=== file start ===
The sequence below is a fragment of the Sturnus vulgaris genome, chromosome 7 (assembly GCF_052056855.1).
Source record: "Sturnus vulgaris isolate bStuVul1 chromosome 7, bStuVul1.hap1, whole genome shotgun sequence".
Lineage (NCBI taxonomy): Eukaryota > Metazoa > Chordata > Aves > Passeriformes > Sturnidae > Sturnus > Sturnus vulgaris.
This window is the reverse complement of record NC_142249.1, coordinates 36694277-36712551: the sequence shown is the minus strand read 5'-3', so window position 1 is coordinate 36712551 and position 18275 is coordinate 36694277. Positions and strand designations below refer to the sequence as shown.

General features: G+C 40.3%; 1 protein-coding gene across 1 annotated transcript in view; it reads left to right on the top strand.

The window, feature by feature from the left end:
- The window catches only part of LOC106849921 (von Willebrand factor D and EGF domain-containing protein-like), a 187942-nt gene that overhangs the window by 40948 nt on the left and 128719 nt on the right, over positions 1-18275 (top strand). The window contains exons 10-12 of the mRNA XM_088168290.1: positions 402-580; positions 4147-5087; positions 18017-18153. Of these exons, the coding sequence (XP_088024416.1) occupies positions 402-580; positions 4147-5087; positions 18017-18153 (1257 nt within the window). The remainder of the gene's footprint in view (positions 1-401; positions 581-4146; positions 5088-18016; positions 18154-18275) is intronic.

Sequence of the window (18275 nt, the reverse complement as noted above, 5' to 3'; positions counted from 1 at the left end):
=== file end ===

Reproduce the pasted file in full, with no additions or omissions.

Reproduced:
The sequence below is a fragment of the Sturnus vulgaris genome, chromosome 7 (assembly GCF_052056855.1).
Source record: "Sturnus vulgaris isolate bStuVul1 chromosome 7, bStuVul1.hap1, whole genome shotgun sequence".
Lineage (NCBI taxonomy): Eukaryota > Metazoa > Chordata > Aves > Passeriformes > Sturnidae > Sturnus > Sturnus vulgaris.
This window is the reverse complement of record NC_142249.1, coordinates 36694277-36712551: the sequence shown is the minus strand read 5'-3', so window position 1 is coordinate 36712551 and position 18275 is coordinate 36694277. Positions and strand designations below refer to the sequence as shown.

General features: G+C 40.3%; 1 protein-coding gene across 1 annotated transcript in view; it reads left to right on the top strand.

The window, feature by feature from the left end:
- The window catches only part of LOC106849921 (von Willebrand factor D and EGF domain-containing protein-like), a 187942-nt gene that overhangs the window by 40948 nt on the left and 128719 nt on the right, over positions 1-18275 (top strand). The window contains exons 10-12 of the mRNA XM_088168290.1: positions 402-580; positions 4147-5087; positions 18017-18153. Of these exons, the coding sequence (XP_088024416.1) occupies positions 402-580; positions 4147-5087; positions 18017-18153 (1257 nt within the window). The remainder of the gene's footprint in view (positions 1-401; positions 581-4146; positions 5088-18016; positions 18154-18275) is intronic.

Sequence of the window (18275 nt, the reverse complement as noted above, 5' to 3'; positions counted from 1 at the left end):